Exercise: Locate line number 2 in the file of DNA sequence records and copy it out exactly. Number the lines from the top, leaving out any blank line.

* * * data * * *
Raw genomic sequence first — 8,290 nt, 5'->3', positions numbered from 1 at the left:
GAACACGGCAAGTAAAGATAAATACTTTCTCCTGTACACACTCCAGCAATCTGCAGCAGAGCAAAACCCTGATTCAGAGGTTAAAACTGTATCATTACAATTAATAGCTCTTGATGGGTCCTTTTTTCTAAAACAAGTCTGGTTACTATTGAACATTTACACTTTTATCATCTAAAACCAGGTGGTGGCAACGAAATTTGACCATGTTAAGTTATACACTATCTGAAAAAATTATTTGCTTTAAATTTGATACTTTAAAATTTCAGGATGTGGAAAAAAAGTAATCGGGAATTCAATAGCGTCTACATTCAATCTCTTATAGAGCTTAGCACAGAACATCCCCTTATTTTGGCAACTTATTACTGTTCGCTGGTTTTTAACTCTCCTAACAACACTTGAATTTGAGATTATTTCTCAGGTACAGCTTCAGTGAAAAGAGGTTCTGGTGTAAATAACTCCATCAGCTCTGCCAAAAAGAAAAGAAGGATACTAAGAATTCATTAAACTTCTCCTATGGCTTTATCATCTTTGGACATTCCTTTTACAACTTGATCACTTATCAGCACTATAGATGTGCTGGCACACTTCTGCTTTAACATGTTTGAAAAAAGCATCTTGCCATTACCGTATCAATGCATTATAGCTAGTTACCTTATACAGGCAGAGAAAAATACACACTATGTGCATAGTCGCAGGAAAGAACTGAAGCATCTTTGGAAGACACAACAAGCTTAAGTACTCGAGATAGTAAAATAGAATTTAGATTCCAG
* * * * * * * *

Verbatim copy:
GAACACGGCAAGTAAAGATAAATACTTTCTCCTGTACACACTCCAGCAATCTGCAGCAGAGCAAAACCCTGATTCAGAGGTTAAAACTGTATCATTACAATTAATAGCTCTTGATGGGTCCTTTTTTCTAAAACAAGTCTGGTTACTATTGAACATTTACACTTTTATCATCTAAAACCAGGTGGTGGCAACGAAATTTGACCATGTTAAGTTATACACTATCTGAAAAAATTATTTGCTTTAAATTTGATACTTTAAAATTTCAGGATGTGGAAAAAAAGTAATCGGGAATTCAATAGCGTCTACATTCAATCTCTTATAGAGCTTAGCACAGAACATCCCCTTATTTTGGCAACTTATTACTGTTCGCTGGTTTTTAACTCTCCTAACAACACTTGAATTTGAGATTATTTCTCAGGTACAGCTTCAGTGAAAAGAGGTTCTGGTGTAAATAACTCCATCAGCTCTGCCAAAAAGAAAAGAAGGATACTAAGAATTCATTAAACTTCTCCTATGGCTTTATCATCTTTGGACATTCCTTTTACAACTTGATCACTTATCAGCACTATAGATGTGCTGGCACACTTCTGCTTTAACATGTTTGAAAAAAGCATCTTGCCATTACCGTATCAATGCATTATAGCTAGTTACCTTATACAGGCAGAGAAAAATACACACTATGTGCATAGTCGCAGGAAAGAACTGAAGCATCTTTGGAAGACACAACAAGCTTAAGTACTCGAGATAGTAAAATAGAATTTAGATTCCAG